The World Trade Center Health Program provides covered medical services for responders at all of the 9/11 sites and to the survivors who lived in the New York City disaster area for a designated time period.
Thanks to the outreach efforts of the FBI’s then-chief medical officer, Scott registered for the World Trade Center Health Program about four months before he was diagnosed with colorectal cancer, which is identified as a 9/11-related disease.
McDonough: If you were either a first responder or you lived in that area, even though you may not be sick now, you need to get registered with the World Trade Center Health Program. If anything, it's a free checkup every year. But if you end up getting sick, that's not the time you want to say, “I wish I was part of the World Trade Center Health Program.”
Halpern: In addition to encouraging fellow first responders to register for these programs, Scott is training others to protect themselves with the proper gear when they respond to dangerous situations and environments.
McDonough: I'm able to bring my education that the FBI has given me with regards to personal protective equipment as well as safety, to other parts of the FBI.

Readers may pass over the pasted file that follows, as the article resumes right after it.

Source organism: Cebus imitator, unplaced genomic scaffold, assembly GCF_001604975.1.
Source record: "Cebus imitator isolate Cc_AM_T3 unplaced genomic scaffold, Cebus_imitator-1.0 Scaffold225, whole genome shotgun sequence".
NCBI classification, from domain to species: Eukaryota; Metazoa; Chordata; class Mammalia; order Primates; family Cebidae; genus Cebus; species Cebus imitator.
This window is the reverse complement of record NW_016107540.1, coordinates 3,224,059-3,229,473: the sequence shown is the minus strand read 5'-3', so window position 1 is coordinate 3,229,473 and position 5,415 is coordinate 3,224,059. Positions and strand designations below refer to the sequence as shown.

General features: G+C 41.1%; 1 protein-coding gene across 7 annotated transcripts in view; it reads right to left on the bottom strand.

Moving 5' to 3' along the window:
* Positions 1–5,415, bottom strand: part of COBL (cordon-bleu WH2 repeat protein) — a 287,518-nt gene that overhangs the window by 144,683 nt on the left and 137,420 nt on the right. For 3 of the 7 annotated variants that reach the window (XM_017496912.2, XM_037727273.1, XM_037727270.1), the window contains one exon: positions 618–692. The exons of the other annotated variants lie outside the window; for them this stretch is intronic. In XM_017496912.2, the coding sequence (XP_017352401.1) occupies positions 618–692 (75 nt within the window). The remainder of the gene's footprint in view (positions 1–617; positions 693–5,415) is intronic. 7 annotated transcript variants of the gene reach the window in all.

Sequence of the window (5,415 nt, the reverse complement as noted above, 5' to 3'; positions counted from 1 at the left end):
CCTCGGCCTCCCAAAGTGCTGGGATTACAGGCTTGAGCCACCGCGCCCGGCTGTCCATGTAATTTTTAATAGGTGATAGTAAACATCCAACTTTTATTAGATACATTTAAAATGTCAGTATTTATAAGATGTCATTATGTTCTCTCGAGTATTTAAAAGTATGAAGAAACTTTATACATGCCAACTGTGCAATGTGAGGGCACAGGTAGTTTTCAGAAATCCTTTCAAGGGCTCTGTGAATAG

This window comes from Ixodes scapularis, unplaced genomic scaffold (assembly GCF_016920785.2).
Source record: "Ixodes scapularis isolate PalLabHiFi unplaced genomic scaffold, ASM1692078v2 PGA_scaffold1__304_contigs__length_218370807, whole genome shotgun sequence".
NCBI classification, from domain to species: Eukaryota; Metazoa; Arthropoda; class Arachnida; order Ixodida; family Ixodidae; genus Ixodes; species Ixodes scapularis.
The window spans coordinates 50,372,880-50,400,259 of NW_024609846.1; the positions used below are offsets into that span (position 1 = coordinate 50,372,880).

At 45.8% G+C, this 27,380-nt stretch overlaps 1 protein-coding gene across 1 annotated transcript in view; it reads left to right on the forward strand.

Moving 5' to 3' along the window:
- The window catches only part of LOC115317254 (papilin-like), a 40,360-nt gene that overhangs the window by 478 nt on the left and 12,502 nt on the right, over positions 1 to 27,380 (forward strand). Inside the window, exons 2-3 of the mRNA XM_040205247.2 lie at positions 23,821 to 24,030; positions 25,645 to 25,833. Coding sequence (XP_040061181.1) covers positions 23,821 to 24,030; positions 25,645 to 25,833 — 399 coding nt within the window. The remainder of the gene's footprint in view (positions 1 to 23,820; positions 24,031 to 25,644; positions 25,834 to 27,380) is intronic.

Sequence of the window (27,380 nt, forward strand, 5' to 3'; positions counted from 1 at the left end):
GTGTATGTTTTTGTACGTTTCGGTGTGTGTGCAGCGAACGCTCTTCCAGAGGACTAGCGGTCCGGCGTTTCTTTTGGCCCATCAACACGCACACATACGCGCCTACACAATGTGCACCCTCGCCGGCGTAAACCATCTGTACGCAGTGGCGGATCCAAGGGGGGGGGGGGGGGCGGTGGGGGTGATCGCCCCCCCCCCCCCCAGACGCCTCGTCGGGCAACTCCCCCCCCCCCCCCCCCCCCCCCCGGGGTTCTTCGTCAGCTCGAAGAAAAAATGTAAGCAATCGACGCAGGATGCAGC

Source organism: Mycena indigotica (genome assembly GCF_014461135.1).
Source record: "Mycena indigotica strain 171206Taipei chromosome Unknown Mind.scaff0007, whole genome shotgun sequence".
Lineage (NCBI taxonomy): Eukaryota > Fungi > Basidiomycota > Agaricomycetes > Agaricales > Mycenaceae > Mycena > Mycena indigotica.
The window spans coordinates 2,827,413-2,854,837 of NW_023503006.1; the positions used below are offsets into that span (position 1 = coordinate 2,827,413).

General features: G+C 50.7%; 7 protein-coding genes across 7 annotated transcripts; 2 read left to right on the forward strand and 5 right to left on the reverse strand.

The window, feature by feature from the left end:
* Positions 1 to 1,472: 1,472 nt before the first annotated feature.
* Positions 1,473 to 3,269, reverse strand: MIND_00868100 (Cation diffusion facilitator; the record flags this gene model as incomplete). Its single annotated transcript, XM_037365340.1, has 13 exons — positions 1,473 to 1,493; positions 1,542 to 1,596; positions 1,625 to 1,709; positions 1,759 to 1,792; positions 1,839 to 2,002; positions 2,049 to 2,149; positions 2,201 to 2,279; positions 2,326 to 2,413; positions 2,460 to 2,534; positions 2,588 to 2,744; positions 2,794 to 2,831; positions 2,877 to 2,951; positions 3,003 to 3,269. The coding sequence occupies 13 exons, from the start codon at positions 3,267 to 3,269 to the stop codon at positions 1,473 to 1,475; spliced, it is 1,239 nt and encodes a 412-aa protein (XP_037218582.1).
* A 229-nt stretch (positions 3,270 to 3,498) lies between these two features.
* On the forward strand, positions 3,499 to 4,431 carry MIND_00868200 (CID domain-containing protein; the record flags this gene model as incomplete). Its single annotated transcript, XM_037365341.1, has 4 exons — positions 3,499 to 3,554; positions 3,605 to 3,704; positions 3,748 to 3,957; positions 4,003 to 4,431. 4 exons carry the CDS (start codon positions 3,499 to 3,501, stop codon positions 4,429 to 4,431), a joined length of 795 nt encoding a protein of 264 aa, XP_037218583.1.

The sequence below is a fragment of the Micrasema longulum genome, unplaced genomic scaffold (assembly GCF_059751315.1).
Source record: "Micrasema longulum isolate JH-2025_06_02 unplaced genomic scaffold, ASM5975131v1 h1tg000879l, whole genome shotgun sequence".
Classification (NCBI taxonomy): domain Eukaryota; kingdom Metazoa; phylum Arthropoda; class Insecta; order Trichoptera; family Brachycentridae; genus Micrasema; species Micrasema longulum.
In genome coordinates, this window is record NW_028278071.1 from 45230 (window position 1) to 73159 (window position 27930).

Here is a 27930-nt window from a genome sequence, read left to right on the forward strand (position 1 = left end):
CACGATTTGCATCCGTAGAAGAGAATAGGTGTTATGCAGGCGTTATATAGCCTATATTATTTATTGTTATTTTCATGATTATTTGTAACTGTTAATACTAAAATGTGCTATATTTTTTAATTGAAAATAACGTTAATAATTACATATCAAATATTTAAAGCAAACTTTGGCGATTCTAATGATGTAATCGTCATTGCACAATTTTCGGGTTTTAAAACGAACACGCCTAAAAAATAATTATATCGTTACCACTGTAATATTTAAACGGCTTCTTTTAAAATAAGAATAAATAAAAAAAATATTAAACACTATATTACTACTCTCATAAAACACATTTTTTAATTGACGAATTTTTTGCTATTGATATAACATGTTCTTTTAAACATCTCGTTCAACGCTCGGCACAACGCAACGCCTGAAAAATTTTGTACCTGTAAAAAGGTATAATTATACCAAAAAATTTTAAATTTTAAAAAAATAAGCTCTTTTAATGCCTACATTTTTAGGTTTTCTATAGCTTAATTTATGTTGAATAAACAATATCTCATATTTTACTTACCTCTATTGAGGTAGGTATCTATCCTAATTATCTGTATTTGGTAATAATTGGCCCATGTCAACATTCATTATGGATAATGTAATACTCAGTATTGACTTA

Halpern: That includes the Hazardous Evidence Response Team, of which Scott is the full-time team leader.
McDonough: We wear different personal protective equipment, including the plastic suits, as well as gas masks, as well as self-contained breathing apparatus, which are tanks on our back to bring good breathing air into a hazardous environment. That's what my team does.
Halpern: I needed the answer to one last question before our time together ended.
Would you respond to 9/11 all over again if you could?
McDonough: Absolutely. Yes, definitely. That's just something that we have to do, and that's something that the FBI does, I think, very well. I'm a fighter and I'm going to fight for what I believe is right and what is best for this country, and that's what I continue to do and that's what I will always do, as long as I carry that little gold badge.
Halpern: To learn more about the 9/11 health crisis, join me on the next Inside the FBI. You’ll hear the last recorded words from an FBI special agent who died from a 9/11-related illness, learn how his widow and their five children are surviving without him, and more. Thank you for listening.